direction

What is a goal without a dream?

At this time of year, we are usually bombarded with well-meaning advice on how to improve our lives.  Usually this advice is along the line of sticking to our resolutions, making very tangible goals that can be measured and so on.  This kind of practical activity has its place in creating a better future for ourselves and I wholly endorse it. There’s just one drawback, and it’s a big one: often these goals are build upon foundations of “shoulds”.  Not what we want, but what society or our friends or our family tell us we ought to want.  And when we build our goals on foundations of shoulds, we have a mighty hard time sticking to them.  Our plans look like oceans before us and we have no wind in our sails.  We find ourselves in the same place the next year, declaring the same resolutions all over again.

Today, let me humbly suggest that you forget tangible goals just for a little while.  Instead: dream.  What does your gut say you would love, love, to do or achieve?  Maybe this year.  Maybe next year.  Maybe twenty years down the road.

Finish these sentences:

  • I’ve always wanted to: ______________________________________.
  • I wish I could:_____________________________________________.
  • Someday, what I’d really love to do is: __________________________.
  • The person whose job I really covet is: __________________________.

If your stomach doesn’t clench, you aren’t digging deep enough or thinking big enough.  Keep going until you hit that spot.  What I’m talking about here is in the context of work, but this can really apply to any area of your life.

Many of the big dreams I’ve had for myself professionally have come true in the past year or two.  And, although there are certainly small steps which I’ve taken along the way, without recognizing and honoring my dreams, I would never have taken these steps.  I would have stayed on another path.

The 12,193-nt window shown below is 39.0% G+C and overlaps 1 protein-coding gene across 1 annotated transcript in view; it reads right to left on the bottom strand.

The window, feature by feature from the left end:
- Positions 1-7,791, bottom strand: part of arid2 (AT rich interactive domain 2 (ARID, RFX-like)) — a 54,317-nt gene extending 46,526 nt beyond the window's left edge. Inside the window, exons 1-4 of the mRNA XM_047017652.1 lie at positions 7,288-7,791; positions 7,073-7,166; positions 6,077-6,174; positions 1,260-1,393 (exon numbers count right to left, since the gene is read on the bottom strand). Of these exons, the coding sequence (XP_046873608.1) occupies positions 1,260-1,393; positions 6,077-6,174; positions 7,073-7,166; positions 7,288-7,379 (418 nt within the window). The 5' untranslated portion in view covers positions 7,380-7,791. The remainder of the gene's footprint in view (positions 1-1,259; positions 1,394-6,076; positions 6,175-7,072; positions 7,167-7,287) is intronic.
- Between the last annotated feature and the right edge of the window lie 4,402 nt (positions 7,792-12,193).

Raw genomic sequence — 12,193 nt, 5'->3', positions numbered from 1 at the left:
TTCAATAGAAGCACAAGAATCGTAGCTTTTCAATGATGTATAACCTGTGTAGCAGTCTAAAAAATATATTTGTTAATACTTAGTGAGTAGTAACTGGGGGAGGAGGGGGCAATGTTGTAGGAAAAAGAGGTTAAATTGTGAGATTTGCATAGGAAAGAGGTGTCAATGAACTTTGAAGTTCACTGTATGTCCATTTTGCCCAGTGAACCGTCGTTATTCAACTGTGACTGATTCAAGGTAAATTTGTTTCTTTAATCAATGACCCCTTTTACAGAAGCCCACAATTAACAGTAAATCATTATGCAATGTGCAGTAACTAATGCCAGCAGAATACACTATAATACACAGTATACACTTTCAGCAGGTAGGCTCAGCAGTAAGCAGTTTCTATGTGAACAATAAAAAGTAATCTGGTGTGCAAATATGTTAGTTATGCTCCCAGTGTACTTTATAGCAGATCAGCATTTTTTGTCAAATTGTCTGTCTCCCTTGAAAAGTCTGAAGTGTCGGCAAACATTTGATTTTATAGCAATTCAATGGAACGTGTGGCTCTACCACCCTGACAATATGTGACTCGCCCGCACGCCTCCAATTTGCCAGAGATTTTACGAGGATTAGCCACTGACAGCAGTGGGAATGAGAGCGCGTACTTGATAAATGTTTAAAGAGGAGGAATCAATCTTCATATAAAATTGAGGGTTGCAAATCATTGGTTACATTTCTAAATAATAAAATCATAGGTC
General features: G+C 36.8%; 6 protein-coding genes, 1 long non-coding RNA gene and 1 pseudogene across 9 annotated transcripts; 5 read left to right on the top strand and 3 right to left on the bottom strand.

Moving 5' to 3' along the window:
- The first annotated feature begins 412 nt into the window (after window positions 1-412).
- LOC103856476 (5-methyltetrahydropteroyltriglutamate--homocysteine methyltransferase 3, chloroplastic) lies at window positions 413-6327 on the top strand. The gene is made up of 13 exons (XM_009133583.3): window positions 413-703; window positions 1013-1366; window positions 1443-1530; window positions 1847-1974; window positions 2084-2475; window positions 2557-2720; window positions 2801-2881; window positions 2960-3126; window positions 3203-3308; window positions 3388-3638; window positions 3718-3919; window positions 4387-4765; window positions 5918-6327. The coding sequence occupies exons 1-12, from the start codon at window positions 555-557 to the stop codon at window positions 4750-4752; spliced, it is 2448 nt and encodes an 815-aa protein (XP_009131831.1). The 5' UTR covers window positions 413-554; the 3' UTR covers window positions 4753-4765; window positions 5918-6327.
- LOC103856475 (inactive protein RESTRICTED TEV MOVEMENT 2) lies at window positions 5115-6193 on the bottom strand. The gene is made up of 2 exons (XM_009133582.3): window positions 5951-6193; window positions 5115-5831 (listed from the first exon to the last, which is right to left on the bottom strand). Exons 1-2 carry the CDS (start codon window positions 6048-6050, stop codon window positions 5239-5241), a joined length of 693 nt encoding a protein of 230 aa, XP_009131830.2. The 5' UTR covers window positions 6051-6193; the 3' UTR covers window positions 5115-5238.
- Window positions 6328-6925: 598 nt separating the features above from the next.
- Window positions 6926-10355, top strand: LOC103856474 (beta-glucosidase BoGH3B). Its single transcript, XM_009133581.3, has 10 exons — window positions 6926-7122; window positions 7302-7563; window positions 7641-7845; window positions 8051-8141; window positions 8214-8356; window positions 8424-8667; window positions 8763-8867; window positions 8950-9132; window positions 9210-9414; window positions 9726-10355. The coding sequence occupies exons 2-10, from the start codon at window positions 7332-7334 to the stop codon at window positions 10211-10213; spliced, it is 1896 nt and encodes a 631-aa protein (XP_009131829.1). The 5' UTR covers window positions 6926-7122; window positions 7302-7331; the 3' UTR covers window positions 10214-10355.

Soon enough, you can create a solid plan with timelines and milestones and checkmarks.  But for now, dream.

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A New Year, A New You

We’re already a month into the new year. Where did the time go? I’ll bet you made a few resolutions. Have you broken them yet? Most of us make and break resolutions like clockwork. (I no longer make resolutions, I choose yearly themes, but that’s another blog.) When we break resolutions, we feel guilty, we fret, we beat ourselves up. Why? Because we make these great big resolutions, we decide this is the year that we become someone totally new, totally different, and need it be said — better. And it’s going to happen overnight! (Right?) December 31st – old you; January 1st – new you. We want to just flip a switch. But it doesn’t happen that way. And by February 1st, we have a resolution hangover.

This year, if you want to reinvent yourself, forget the big resolutions. And don’t give up just because you’ve already broken some. Instead: 1) clarify your vision of the new you, 2) determine what direction you must go to get there, and then 3) look at what small steps you can take in that direction. Baby steps. Baby steps are easy to take, easy to accomplish. But they can change your trajectory. In the beginning, you’re not in much of a different place. But over time, wow. Each month or each quarter, just take a look at that vision again, that direction again, and determine a few more baby steps you can take. If it’s a new career you’re angling for, you can start by learning more about the field, possibly online, or through a class, or by finding someone in the field and talking with them about their work. Find out what skills or knowledge you need to move into this type of work and plan your next baby steps around obtaining them. And so on. Just keep at it, all year, each year, and soon, you will look back and realize you’re in a really different place.
You will have reinvented yourself.

People in creative fields do it all the time, but as LLCoolJ said in a recent interview, “Reinvention is not just for celebrities…it is for all humanity.” The pity is that most of us give up too soon. So, plan your baby steps and pace yourself. You can get there from here!